• The Xero Shoes HFS II have a new foam layer, called BareFoam™, between the sole and upper. This makes the total stack height of the HFS II 9 millimetres compared to the original HFS’ stack height of 7.5 millimetres. The outsole on both is still 5 millimetres.
  • The toe box on the HFS II also seems to be slightly roomier (than the already noticeably more comfortable toe box on the HFS, compared with non-minimalist shoes).
Xero shoes HFS v HFS II soles

There is a marked difference between the soles of the Xero Shoes HFS (left - after 2,400km) and the Xero Shoes HFS II (right)

What are the Xero Shoes HFS II best used for?

Like its predecessor, the Xero Shoes HFS II is particularly suited for road running – perfect for distances up to the marathon. How do I know? I ran the 2024 Marrakech Marathon in them. I averaged over 70km per week in the ten weeks leading up to the race and have now run more than 1,700km in them (until May 2024) – all measured through Strava. I also ran two marathons in my HFS.

But you don’t have to be a road runner to benefit from the features of the HFS II. The shoe is also used in other sports and exercise (including walking, strength training/gym workouts and tennis).

They are also quite stylish and look fine with a pair of casual pants or shorts. Depending on the colour you choose, you can go for the under-stated look (Black/Asphalt) or go with the funkier grey (Asphalt/Alloy) or blue with a touch of yellow (Blue Aster).

The Xero Shoes HFS II is offered in both a male and a female version.

Recommended Books

Check out my recommended books that support or promote minmalist running styles and shoes.

  • Older Yet Faster by Keith Bateman – Do you want to learn how to run correctly in your minimalist running shoes? Keith Bateman’s book Older Yet Faster is an evidence-based manual that provides the results that many of us are after. Keith’s M55 age-group world records demonstrate with his prescribed minimalist running technique, that you can indeed run faster as you get older.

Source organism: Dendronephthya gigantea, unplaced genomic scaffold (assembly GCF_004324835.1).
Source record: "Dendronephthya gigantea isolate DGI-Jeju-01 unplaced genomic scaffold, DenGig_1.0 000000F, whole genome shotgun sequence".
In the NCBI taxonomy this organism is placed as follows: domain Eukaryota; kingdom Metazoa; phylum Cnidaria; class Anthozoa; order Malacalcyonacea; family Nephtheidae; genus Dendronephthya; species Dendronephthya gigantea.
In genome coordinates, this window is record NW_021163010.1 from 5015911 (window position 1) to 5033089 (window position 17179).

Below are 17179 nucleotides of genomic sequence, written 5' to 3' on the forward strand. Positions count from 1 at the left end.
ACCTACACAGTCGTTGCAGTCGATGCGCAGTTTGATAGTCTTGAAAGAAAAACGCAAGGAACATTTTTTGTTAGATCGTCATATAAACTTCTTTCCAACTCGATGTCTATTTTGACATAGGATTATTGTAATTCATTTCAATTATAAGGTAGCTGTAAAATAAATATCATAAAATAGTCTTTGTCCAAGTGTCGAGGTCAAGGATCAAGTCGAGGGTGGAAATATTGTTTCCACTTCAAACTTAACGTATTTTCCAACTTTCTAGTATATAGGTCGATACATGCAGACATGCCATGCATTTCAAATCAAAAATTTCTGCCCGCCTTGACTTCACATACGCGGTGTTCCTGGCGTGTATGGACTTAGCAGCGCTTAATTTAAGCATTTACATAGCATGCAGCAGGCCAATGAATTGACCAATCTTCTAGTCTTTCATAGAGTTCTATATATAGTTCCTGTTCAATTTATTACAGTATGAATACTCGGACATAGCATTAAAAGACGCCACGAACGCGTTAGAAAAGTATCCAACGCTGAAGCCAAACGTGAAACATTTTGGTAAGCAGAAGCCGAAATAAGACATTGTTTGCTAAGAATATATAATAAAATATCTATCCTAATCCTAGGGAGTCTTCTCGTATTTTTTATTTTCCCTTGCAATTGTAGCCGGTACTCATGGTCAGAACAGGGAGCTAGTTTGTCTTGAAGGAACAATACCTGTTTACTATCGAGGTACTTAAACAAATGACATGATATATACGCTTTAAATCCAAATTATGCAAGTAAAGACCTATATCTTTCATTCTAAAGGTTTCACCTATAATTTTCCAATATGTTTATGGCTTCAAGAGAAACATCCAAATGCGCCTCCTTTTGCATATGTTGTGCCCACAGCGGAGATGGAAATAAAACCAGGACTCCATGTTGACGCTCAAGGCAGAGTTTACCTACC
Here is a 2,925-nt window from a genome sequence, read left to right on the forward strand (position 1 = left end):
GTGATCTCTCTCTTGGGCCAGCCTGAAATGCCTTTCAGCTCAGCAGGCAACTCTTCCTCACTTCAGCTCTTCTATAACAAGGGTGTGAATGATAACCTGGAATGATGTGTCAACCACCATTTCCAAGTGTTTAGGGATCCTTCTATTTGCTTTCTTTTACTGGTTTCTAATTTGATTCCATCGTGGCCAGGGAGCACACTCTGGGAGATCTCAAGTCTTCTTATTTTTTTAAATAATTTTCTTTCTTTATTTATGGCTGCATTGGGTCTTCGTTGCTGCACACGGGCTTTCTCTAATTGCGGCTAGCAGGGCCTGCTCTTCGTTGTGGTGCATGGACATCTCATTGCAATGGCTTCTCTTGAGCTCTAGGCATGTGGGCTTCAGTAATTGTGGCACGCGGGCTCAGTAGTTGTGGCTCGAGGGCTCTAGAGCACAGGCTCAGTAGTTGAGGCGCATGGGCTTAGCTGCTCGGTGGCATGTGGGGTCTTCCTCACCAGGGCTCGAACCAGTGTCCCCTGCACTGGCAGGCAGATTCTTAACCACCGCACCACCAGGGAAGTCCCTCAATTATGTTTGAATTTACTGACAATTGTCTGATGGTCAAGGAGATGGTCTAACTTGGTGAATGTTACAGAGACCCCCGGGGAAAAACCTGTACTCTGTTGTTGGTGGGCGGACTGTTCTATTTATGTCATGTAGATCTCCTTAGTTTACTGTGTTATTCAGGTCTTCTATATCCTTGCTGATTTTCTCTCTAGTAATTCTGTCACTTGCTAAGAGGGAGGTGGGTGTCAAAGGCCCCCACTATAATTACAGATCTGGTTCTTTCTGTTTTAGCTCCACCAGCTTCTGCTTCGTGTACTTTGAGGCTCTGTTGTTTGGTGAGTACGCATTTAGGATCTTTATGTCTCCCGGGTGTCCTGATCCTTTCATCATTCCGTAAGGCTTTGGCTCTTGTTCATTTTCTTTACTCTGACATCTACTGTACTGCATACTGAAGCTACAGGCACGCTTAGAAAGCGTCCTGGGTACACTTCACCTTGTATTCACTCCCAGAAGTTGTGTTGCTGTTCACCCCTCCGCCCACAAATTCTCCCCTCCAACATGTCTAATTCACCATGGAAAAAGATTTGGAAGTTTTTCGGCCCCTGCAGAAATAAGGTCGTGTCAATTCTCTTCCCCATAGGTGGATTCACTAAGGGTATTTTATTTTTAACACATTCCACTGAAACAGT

• Born to Run by Christopher McDougall – A tale that is both gripping and energising for all who aspire to run the perfect race. And in the end, you are pulled into the emotions of the characters as they race through the desert. If this book doesn’t make you want to lace up afterwards and at least go for a jog, nothing will.
  • Born to Run 2 by Christopher McDougall and Eric Orton – If the original Born to run book whet your appetite for running in the mountains of mexico and elsewhere and gives you the WHY, Born To Run 2 gets into the nitty gritty of HOW to run. Refreshing with new anedotes, tips and the answers of actually how to di it.
  • Run For Life by Roy Wallack - I appreciated its practical advice, personal anecdotes, and expert insights, making it accessible for all runners. The book covers technique, training, nutrition, and injury prevention. Tips on longevity and maintaining a running lifestyle are valuable. While its broad scope may lack depth, it is an informative and motivating guide for lifelong runners.
  • ChiRunning by Danny Dreyer - This book offers a unique and innovative approach to running. I really appreciated its focus on form, injury prevention, and the integration of Tai Chi principles. The techniques offered were helpful to me for improving my running efficiency and reducing pain, although parts of the method took me a while to master.
  • Running Injury-Free by Joe Ellis - The book offers what it states - practical advice on preventing and treating running injuries. I appreciated its clear explanations and helpful illustrations. It is an essential resource for runners of all levels, though it could include more recent research.
  • Pose Method of Running by Nicholas Romanov - Similar to Chi Running, the innovative techniques in this book focus on improving running form and efficiency. This method specifically is effective in reducing injuries and enhancing performance. That said, it requires significant practice to master and I wish it had more practical examples and illustrations.
  • Why We Run by Bernd Heinrich - This book us a blend of science, personal anecdotes, and philosophical insights. Heinrich offers an insightful exploration of the physiological and psychological aspects of running. The book is inspiring and thought-provoking, though I wish it had a more structured narrative to make it an easier read.
  • The Minimalist Runner by Nicholas Pang - Though a little older, the book still provides easy to understand insights into minimalist running techniques. The chapters of the practical tips to transitioning to minimalist shoes and improving form were valuable, if not a little simple. The book is concise and accessible, though it could do with more in-depth coverage of training plans and injury prevention.
Xeros Shoes HFS ii Collar

Due to a low collar/heel notch, minimalist shoes provide little Achilles support

How (easy is it) to transition from other running shoes?